Johnson & Johnson beat Wall Street’s modest expectations despite a 0.6 percent decline in first-quarter profit, as higher sales of new prescription drugs and other key medicines nearly offset a big hit from the strong dollar.
The world’s biggest maker of health care products on Tuesday reported net income of $4.29 billion, or $1.54 per share, down from $4.32 billion, or $1.53 per share, in 2015’s first quarter.
The maker of Band-Aids, prescription medicines and medical devices reported adjusted profit, which excluded amortization and restructuring costs, of $1.68 per share. That easily beat the average estimate of analysts for earnings of $1.64 per share.
Restrained production costs and lower sales, marketing and administrative expenses largely drove the earnings beat, Credit-Suisse analyst Vamil Divan wrote to investors.
The New Brunswick, New Jersey, company had revenue of $17.48 billion in the period, up 0.6 percent from the year-ago quarter, which topped Street forecasts for $17.42 billion.
Revenue was pulled down 3.3 percent by the strong dollar, which reduced the value of products bought in local currencies. Nearly half the company’s sales are made overseas.
Like other multinational drug and device makers, J&J has been squeezed by unfavorable currency exchange rates for a couple of years. However, the 3.3 percent hit is barely half of the 7 percent impact in the first quarter of 2015, Chief Financial Officer Dominic Caruso said.
That was one reason for J&J raising its 2016 profit forecast by a dime, to a range of $6.53 to $6.68 per share, from its January forecast. It also hiked its revenue forecast to a range of $71.2 billion to $71.9 billion, up from $70.8 billion to $71.5 billion.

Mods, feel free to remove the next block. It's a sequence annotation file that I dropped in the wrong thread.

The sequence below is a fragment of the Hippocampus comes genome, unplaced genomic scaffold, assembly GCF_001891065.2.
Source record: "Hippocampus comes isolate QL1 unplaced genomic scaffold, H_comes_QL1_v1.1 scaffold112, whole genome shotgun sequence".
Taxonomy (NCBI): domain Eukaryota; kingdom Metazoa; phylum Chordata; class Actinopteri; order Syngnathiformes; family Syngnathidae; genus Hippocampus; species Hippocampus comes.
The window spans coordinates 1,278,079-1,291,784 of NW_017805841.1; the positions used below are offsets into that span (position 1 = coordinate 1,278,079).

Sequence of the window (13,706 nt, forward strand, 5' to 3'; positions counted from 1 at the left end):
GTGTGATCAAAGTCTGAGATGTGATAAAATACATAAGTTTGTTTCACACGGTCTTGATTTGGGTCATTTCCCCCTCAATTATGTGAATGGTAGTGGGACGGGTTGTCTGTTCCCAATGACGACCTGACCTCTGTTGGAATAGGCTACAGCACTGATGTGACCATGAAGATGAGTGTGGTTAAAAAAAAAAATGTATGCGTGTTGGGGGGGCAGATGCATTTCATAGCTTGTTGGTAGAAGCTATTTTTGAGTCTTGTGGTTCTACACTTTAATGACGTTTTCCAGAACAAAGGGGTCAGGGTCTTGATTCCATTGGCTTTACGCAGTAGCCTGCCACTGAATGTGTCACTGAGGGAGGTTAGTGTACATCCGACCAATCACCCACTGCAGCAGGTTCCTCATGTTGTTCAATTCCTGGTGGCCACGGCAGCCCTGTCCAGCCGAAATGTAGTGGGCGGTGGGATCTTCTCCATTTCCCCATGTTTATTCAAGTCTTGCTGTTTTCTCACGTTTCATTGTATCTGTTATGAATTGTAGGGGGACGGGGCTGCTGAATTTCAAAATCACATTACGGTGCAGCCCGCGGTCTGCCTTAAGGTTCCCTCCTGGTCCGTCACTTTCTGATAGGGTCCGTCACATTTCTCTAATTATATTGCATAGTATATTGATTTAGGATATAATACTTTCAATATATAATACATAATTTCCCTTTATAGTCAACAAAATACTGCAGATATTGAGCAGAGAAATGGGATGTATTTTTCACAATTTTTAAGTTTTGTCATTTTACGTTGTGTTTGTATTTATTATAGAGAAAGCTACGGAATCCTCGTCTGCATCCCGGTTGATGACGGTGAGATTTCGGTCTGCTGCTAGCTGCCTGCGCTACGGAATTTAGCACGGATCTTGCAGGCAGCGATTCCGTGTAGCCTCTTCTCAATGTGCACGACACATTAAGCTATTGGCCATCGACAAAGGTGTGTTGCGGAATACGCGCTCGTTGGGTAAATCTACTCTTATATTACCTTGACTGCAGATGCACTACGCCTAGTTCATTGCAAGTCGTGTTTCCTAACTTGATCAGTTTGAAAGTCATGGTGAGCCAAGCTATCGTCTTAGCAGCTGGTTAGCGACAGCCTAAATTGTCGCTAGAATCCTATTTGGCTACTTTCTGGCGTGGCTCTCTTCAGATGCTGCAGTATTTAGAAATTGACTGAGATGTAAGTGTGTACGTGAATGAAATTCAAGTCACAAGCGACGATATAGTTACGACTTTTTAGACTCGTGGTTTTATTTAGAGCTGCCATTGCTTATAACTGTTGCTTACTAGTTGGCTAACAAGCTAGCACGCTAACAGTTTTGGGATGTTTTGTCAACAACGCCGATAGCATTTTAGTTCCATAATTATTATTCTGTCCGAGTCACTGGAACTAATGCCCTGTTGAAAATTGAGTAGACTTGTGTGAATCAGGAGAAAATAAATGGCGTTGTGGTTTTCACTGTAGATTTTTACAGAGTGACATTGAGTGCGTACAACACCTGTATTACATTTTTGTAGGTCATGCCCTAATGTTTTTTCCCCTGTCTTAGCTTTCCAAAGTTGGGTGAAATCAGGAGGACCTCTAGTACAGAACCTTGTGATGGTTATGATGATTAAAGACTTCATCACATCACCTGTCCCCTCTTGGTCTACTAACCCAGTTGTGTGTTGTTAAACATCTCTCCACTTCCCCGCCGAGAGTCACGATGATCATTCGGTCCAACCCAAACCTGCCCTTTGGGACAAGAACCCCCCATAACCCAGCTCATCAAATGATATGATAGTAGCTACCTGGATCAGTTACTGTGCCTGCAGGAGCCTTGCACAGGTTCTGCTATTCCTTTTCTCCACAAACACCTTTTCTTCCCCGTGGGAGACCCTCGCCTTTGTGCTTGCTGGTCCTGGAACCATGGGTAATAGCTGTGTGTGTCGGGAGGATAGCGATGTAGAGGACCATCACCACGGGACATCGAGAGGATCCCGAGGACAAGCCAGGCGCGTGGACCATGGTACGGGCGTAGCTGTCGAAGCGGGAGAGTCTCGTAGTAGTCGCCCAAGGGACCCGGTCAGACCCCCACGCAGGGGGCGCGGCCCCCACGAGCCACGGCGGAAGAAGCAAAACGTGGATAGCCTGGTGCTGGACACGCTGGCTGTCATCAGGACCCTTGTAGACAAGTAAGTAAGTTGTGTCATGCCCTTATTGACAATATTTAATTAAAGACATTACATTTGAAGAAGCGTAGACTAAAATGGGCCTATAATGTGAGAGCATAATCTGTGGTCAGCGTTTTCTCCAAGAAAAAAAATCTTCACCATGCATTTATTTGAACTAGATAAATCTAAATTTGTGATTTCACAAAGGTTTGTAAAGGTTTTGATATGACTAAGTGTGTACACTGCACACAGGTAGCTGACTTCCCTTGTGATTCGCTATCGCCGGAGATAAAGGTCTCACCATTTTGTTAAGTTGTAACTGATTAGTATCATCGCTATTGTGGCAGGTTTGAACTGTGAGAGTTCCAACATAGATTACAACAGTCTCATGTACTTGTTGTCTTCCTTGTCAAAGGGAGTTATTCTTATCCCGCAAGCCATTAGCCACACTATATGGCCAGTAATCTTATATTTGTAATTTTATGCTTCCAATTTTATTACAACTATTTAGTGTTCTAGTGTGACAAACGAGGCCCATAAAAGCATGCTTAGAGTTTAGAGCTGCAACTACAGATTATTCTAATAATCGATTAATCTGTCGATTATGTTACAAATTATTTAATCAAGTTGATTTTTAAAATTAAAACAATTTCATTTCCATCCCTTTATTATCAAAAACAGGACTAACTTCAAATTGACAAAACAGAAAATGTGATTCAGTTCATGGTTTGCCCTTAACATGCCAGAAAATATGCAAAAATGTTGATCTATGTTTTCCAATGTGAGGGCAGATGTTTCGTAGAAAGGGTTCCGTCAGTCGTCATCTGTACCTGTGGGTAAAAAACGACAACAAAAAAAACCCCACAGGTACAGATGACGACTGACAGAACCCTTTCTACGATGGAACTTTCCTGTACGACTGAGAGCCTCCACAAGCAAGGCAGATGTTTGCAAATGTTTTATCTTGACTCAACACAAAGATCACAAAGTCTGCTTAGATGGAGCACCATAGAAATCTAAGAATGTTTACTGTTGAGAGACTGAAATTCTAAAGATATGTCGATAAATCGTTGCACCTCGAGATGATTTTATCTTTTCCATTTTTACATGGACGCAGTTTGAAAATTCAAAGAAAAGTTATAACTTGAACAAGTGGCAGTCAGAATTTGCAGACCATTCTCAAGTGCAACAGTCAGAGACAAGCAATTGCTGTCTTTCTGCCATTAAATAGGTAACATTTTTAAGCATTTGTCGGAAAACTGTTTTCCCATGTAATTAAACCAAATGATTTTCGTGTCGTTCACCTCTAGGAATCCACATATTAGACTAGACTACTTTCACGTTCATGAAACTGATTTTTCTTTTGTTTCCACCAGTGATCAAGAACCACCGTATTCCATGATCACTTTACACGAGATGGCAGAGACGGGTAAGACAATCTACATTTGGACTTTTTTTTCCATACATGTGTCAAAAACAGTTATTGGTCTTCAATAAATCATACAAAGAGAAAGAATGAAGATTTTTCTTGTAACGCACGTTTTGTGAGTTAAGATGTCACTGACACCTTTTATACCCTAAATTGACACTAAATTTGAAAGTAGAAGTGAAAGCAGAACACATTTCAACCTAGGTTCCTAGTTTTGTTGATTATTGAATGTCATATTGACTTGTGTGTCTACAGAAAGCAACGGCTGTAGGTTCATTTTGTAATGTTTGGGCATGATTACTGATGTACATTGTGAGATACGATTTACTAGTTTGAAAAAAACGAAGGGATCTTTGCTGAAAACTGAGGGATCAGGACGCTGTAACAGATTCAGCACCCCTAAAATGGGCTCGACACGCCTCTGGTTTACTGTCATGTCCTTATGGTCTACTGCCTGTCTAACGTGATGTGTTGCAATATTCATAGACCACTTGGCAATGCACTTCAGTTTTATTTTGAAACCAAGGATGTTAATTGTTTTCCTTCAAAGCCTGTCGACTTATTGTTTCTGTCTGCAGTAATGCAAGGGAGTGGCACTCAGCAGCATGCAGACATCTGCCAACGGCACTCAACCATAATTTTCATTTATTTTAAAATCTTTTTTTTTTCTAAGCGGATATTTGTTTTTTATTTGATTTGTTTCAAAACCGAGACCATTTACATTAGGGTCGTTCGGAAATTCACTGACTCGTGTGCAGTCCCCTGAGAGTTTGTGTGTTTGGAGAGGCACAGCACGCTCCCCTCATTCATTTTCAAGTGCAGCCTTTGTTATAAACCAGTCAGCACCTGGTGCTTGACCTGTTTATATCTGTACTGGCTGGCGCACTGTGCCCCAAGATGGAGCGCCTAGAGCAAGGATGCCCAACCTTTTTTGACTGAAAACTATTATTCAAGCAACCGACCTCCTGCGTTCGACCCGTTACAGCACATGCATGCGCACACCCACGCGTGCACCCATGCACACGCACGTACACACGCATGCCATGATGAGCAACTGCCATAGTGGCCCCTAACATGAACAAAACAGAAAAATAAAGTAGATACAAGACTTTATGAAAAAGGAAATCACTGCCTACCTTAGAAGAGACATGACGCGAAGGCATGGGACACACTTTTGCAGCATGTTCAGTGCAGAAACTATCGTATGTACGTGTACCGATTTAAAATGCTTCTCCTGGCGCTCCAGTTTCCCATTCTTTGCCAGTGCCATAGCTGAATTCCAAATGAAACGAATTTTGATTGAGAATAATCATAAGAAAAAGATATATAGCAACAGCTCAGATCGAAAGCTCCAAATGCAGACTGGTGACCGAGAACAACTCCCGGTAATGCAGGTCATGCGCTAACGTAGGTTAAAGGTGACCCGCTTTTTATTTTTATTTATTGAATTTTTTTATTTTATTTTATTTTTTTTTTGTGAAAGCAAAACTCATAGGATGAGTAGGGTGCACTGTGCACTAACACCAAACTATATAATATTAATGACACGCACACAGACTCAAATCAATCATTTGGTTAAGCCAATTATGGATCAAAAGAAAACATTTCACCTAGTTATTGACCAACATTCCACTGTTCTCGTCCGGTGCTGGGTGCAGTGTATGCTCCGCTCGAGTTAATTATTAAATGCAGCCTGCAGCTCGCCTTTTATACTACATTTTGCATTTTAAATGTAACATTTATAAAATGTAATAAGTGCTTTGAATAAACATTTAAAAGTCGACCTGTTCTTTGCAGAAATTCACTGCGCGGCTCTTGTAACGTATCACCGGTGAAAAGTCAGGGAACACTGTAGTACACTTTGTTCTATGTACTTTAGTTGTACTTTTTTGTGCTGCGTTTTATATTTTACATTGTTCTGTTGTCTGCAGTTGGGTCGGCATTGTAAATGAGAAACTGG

Shares rose slightly before the opening bell.
“We carried last year’s momentum into 2016,” Caruso said, adding, “Underlying (sales) growth was a very strong 7 percent,” after excluding the impact of various acquisitions and divestitures and the 86 percent plunge in sales of hepatitis C drug Olysio, to just $32 million in the first quarter.
That once-lucrative drug is being hammered by newer, more effective rival medicines such as Gilead Sciences Inc.’s Harvoni, which is raking in billions in sales every quarter.
“We’re off to a strong start to the year, supported by our first-quarter underlying sales growth,” CEO Alex Gorsky said in a company release. “Our Pharmaceuticals business continues to deliver impressive levels of growth, we have steady improvement in our Consumer business, and we are seeing momentum in our Medical Devices businesses, all of which are fueling our optimism for the full-year ahead.”
The company began a restructuring of the medical devices and diagnostics unit earlier this year.
Sales of prescription drugs, J&J’s biggest unit, jumped 5.9 percent to $8.18 billion, driven by higher sales of immune disorder drugs Remicade, Simponi and Stelara, and Xarelto for preventing heart attacks and strokes, plus sales of new blood cancer drug Imbruvica.
Sales of medical devices dipped 2.4 percent, to $6.11 billion. Meanwhile, sales of consumer health products such as pain reliever Tylenol fell 5.8 percent to $3.2 billion. Even excluding the effects of exchange rates, four of the six product categories — baby products, women’s health, skin care and wound care — still posted lower sales.
Caruso noted that sales of baby care items, which include Johnson’s Baby Powder and No More Tears shampoo, were hurt by competition.
“It looks like millennial moms are trying a lot of organic, natural and what we call premium brands in that space,” Caruso told journalists, adding that J&J plans a new marketing campaign for the baby business later this year.